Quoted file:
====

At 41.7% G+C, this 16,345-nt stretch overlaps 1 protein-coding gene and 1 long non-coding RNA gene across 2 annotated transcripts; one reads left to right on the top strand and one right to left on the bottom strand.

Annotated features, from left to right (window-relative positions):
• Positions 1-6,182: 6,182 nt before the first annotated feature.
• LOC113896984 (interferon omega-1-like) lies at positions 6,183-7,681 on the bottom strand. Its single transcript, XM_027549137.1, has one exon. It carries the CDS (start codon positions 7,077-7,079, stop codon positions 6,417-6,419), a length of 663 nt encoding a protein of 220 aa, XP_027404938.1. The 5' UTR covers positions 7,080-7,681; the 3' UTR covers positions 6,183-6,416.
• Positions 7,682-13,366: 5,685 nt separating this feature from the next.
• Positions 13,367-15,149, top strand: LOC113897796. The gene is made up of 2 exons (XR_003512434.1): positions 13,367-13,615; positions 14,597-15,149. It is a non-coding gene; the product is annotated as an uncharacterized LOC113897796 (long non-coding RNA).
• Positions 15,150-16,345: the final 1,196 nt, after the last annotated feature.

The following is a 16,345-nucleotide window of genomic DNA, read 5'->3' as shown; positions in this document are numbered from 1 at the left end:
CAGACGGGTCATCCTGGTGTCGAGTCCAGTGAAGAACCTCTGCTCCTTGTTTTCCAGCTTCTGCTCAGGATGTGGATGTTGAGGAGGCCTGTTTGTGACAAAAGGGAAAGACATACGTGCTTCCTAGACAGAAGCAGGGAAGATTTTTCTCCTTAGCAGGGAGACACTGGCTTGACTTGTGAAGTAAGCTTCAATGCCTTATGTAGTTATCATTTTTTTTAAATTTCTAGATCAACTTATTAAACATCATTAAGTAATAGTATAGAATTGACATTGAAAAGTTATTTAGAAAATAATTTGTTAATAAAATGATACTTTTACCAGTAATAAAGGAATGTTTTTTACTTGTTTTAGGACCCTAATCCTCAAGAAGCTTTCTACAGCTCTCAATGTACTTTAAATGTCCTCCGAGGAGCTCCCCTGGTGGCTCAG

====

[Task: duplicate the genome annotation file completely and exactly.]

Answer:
At 41.7% G+C, this 16,345-nt stretch overlaps 1 protein-coding gene and 1 long non-coding RNA gene across 2 annotated transcripts; one reads left to right on the top strand and one right to left on the bottom strand.

Annotated features, from left to right (window-relative positions):
• Positions 1-6,182: 6,182 nt before the first annotated feature.
• LOC113896984 (interferon omega-1-like) lies at positions 6,183-7,681 on the bottom strand. Its single transcript, XM_027549137.1, has one exon. It carries the CDS (start codon positions 7,077-7,079, stop codon positions 6,417-6,419), a length of 663 nt encoding a protein of 220 aa, XP_027404938.1. The 5' UTR covers positions 7,080-7,681; the 3' UTR covers positions 6,183-6,416.
• Positions 7,682-13,366: 5,685 nt separating this feature from the next.
• Positions 13,367-15,149, top strand: LOC113897796. The gene is made up of 2 exons (XR_003512434.1): positions 13,367-13,615; positions 14,597-15,149. It is a non-coding gene; the product is annotated as an uncharacterized LOC113897796 (long non-coding RNA).
• Positions 15,150-16,345: the final 1,196 nt, after the last annotated feature.

The following is a 16,345-nucleotide window of genomic DNA, read 5'->3' as shown; positions in this document are numbered from 1 at the left end:
CAGACGGGTCATCCTGGTGTCGAGTCCAGTGAAGAACCTCTGCTCCTTGTTTTCCAGCTTCTGCTCAGGATGTGGATGTTGAGGAGGCCTGTTTGTGACAAAAGGGAAAGACATACGTGCTTCCTAGACAGAAGCAGGGAAGATTTTTCTCCTTAGCAGGGAGACACTGGCTTGACTTGTGAAGTAAGCTTCAATGCCTTATGTAGTTATCATTTTTTTTAAATTTCTAGATCAACTTATTAAACATCATTAAGTAATAGTATAGAATTGACATTGAAAAGTTATTTAGAAAATAATTTGTTAATAAAATGATACTTTTACCAGTAATAAAGGAATGTTTTTTACTTGTTTTAGGACCCTAATCCTCAAGAAGCTTTCTACAGCTCTCAATGTACTTTAAATGTCCTCCGAGGAGCTCCCCTGGTGGCTCAG